Daily Office:


Matins: In the current issue of The Econimist, Lexington outlines some embarrassing figures about the hours that American children don’t put in at school.

Lauds: Jazz since 1959 — the year of Kind of Blue, Giant Steps, and Time Out — recordings that I hope you have in your collection, whether you’re an aficionado or not! (via Arts Journal)

Prime: A story about the rivalry between Comptroller of the Currency John C Dugan and FDIC chair Sheila Bair illustrates the biggest problem in regulation: updating/upgrading it in the middle of a turf war. (How medieval is “comptroller”?)

Tierce: When I saw the headline of this story about Ruth Madoff, “The Loneliest Woman in New York,” I asked myself how she gets her hair colored these days. Not where she used to!

Sext: Will the Fiat-ization of Chrysler deflate the American male’s libido? Gary Kamiya’s tongue-in-cheek reports ends with a truly dandy suggestion.

Nones: How the United States ought to respond to the re-election of Mahmoud Ahmadinejad: stay the course already set by President Obama.

Vespers: Michael Dirda writes about Patricia Highsmith in The New York Review of Books: “This Woman Is Dangerous.”

Compline: Barbara Ehrenreich writes about the plight of the genuinely poor in this country, and finds that, just as it is in most places, decent (and legitimate) shelter is the big problem.


§ Matins. While their parents work themselves to death, kids spend their free time forgetting what they’ve learned

American children have it easier than most other children in the world, including the supposedly lazy Europeans. They have one of the shortest school years anywhere, a mere 180 days compared with an average of 195 for OECD countries and more than 200 for East Asian countries. German children spend 20 more days in school than American ones, and South Koreans over a month more. Over 12 years, a 15-day deficit means American children lose out on 180 days of school, equivalent to an entire year.

American children also have one of the shortest school days, six-and-a-half hours, adding up to 32 hours a week. By contrast, the school week is 37 hours in Luxembourg, 44 in Belgium, 53 in Denmark and 60 in Sweden. On top of that, American children do only about an hour’s-worth of homework a day, a figure that stuns the Japanese and Chinese.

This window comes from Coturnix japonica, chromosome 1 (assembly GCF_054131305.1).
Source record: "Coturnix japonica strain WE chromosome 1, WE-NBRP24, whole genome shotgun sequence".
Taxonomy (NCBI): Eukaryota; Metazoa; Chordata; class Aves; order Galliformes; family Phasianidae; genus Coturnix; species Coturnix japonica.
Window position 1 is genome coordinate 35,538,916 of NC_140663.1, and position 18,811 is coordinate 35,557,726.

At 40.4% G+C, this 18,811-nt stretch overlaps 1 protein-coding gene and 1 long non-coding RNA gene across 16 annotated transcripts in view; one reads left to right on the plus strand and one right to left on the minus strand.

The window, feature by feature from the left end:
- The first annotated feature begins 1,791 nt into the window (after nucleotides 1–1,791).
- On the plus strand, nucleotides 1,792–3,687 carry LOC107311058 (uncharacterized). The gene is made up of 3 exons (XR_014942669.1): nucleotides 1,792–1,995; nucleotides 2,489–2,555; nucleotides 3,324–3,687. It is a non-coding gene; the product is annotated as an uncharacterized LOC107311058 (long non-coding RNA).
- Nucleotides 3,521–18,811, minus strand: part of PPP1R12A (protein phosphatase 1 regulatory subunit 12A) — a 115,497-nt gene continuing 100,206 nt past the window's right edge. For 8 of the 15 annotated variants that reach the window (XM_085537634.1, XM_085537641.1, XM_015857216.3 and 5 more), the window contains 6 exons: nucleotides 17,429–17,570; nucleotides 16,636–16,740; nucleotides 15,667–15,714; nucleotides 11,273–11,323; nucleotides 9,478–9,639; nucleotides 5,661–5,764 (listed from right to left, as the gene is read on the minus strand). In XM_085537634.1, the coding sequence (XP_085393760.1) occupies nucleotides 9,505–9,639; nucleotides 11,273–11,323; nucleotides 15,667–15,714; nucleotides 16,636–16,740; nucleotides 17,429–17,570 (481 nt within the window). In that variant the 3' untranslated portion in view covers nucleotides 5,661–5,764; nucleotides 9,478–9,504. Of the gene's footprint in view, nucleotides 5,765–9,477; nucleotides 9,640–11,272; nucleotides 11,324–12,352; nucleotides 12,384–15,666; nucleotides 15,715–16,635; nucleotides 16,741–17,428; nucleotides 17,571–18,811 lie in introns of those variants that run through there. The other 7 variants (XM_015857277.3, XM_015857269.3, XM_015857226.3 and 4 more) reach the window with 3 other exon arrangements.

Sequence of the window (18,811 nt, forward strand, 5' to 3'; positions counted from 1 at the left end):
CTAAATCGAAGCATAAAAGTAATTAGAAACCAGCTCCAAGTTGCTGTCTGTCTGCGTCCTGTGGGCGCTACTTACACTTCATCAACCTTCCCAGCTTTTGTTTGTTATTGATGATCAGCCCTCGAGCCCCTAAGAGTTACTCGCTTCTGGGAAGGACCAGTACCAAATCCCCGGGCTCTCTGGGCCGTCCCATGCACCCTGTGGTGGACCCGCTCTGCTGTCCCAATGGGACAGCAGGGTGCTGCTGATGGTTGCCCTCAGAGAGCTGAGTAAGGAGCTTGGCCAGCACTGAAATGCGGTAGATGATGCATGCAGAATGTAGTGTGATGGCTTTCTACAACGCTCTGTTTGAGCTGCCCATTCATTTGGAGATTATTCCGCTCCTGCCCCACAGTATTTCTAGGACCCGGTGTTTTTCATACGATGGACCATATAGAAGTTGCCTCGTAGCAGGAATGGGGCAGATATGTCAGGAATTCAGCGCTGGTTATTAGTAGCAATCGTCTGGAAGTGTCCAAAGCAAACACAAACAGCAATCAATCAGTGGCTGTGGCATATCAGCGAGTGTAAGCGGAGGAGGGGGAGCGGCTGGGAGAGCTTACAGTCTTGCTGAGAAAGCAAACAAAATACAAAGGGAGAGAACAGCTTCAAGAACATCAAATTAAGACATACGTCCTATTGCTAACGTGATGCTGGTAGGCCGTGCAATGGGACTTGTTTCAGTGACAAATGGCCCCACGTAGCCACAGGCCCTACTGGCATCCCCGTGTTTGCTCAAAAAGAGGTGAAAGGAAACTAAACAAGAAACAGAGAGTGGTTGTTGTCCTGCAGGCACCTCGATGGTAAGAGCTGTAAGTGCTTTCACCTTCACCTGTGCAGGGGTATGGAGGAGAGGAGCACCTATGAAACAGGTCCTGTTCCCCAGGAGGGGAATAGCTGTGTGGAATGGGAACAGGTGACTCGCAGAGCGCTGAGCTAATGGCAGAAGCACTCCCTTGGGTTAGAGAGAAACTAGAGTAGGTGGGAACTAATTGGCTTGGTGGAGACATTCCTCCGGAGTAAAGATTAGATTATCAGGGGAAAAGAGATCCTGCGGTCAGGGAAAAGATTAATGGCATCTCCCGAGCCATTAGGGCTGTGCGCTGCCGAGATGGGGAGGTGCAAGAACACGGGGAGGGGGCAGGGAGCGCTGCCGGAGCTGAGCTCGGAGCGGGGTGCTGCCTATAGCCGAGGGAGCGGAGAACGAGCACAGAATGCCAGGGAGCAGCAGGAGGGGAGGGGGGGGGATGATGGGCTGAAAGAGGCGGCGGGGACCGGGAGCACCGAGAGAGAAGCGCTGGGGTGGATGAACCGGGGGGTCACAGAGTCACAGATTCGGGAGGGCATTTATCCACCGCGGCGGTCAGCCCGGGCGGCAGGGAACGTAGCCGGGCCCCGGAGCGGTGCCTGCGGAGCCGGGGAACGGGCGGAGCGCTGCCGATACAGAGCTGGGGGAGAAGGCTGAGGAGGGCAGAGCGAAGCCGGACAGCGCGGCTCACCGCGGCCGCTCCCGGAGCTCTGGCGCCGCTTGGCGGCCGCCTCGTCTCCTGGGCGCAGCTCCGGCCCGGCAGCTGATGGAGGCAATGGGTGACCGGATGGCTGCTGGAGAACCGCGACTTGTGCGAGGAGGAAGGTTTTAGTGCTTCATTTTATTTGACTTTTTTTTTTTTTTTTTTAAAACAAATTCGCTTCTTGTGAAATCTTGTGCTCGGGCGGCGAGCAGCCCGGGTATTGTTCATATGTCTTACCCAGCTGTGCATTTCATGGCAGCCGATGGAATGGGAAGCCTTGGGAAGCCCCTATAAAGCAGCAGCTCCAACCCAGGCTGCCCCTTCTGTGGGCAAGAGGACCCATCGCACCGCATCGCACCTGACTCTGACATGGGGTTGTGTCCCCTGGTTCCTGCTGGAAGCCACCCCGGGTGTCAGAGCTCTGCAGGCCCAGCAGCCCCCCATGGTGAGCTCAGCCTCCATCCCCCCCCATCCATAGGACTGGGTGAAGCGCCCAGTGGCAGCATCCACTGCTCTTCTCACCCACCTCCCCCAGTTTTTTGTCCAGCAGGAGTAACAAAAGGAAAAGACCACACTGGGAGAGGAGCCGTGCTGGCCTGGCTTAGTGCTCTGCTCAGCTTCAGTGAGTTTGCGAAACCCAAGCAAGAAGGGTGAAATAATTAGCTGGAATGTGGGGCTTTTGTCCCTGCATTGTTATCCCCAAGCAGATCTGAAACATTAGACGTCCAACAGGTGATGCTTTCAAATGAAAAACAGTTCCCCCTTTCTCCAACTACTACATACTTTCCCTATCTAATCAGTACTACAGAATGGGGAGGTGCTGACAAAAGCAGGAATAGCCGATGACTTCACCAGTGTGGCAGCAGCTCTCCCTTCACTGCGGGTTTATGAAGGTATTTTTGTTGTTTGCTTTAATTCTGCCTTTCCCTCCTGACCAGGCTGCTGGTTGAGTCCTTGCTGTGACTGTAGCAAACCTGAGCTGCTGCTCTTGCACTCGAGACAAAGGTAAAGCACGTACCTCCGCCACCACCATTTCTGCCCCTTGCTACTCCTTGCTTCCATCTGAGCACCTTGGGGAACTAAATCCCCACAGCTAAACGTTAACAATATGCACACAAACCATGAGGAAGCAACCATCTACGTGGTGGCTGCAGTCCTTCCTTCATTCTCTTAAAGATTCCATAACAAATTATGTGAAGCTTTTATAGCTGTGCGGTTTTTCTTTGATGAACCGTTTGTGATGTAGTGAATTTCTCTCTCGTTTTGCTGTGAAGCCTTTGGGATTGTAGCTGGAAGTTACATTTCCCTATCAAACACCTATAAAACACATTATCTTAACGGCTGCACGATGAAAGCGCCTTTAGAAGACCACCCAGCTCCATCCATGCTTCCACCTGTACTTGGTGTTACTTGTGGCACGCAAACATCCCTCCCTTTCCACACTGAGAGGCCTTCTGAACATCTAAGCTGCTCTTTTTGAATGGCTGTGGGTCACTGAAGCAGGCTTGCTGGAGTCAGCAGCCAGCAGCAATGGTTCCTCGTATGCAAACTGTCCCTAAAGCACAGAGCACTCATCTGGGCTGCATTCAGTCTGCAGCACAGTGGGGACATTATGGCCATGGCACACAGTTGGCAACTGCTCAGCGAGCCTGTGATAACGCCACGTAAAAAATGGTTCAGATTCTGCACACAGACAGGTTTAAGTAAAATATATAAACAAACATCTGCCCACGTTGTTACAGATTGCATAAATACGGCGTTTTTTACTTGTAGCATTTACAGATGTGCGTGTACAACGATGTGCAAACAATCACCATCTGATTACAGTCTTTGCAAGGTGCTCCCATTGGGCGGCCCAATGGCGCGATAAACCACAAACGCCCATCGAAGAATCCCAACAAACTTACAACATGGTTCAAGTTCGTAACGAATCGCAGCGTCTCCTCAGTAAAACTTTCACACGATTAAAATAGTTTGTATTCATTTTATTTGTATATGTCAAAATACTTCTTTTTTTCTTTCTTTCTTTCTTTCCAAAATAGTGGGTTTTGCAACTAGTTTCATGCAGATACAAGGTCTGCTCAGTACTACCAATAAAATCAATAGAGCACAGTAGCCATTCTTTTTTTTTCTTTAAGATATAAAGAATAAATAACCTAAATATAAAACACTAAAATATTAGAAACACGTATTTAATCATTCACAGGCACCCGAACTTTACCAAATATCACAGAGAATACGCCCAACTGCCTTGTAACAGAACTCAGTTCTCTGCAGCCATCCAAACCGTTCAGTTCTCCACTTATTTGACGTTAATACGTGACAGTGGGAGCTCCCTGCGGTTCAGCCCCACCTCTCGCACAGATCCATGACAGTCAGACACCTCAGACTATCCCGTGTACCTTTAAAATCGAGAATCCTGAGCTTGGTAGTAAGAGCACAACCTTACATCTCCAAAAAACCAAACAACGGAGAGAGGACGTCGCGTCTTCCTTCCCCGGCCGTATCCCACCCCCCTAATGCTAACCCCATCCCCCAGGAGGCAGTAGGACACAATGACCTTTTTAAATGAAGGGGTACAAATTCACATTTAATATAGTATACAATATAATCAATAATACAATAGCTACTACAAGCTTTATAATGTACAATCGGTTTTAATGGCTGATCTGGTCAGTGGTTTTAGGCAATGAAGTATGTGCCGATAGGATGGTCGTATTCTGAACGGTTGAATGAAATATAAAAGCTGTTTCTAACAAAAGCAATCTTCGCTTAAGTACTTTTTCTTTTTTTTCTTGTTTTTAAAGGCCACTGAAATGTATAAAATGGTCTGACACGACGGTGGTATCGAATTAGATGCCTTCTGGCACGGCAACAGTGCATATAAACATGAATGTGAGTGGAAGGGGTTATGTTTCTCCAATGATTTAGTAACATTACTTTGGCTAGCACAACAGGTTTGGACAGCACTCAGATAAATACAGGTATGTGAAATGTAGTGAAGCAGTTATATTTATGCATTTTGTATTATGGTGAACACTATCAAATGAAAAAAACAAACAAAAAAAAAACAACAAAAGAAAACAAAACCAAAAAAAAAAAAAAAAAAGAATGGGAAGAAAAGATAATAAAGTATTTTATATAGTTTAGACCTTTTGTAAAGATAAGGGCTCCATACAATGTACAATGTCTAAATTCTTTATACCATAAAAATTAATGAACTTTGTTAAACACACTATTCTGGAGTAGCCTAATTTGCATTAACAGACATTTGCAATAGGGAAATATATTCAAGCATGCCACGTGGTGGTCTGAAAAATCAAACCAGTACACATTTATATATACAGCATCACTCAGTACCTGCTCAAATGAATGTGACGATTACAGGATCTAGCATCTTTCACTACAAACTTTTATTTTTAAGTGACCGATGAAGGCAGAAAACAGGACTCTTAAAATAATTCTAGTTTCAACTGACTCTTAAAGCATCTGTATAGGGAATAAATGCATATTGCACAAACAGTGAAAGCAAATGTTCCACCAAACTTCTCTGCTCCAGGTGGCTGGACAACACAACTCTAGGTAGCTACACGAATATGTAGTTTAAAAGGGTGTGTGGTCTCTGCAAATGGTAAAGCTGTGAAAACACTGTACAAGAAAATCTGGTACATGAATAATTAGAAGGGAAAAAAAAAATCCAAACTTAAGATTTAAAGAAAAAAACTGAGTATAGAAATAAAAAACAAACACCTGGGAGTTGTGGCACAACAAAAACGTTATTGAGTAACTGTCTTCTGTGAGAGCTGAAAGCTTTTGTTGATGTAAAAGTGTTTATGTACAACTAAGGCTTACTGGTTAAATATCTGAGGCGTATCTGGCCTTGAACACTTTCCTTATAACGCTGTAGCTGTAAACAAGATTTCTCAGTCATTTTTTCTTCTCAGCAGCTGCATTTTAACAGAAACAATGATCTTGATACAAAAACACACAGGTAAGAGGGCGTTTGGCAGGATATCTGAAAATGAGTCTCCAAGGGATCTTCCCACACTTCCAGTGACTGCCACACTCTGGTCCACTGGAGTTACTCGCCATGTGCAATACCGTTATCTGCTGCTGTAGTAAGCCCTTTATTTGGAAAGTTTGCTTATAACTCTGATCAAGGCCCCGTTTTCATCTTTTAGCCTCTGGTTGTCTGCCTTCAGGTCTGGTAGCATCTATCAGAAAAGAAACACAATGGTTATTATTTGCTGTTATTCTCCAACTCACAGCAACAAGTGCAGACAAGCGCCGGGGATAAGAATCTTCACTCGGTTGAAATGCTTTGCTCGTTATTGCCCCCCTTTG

Americans also divide up their school time oddly. They cram the school day into the morning and early afternoon, and close their schools for three months in the summer. The country that tut-tuts at Europe’s mega-holidays thinks nothing of giving its children such a lazy summer. But the long summer vacation acts like a mental eraser, with the average child reportedly forgetting about a month’s-worth of instruction in many subjects and almost three times that in mathematics. American academics have even invented a term for this phenomenon, “summer learning loss”.

I suspect that American parents are not as heedless or improvident as these figures suggest. American education is so academically pointless that most adults can forget their school-learning impunity.

§ Lauds. As J D Considine notes, the big change since 1959 is the appearance of that strange fantasm, “popular culture.” At least at its more accessible edge, jazz itself hasn’t changed all that much.

On the other hand, what the major jazz specialty labels were cranking out back then wasn’t all that different from what they’re doing today. Today, Verve Records’ biggest star is singer/pianist Diana Krall, and much of what the label releases are pop-oriented albums by vocalists such as Ledisi, Kenny Lattimore and Teddy Thompson. In 1959, Verve’s biggest stars were singer Ella Fitzgerald and pianist Oscar Peterson, and the company courted the pop end of the market with a slew of vocal albums by the likes of Mel Tormé, Mitzi Gaynor, Arthur Prysock and the Fraternity Brothers.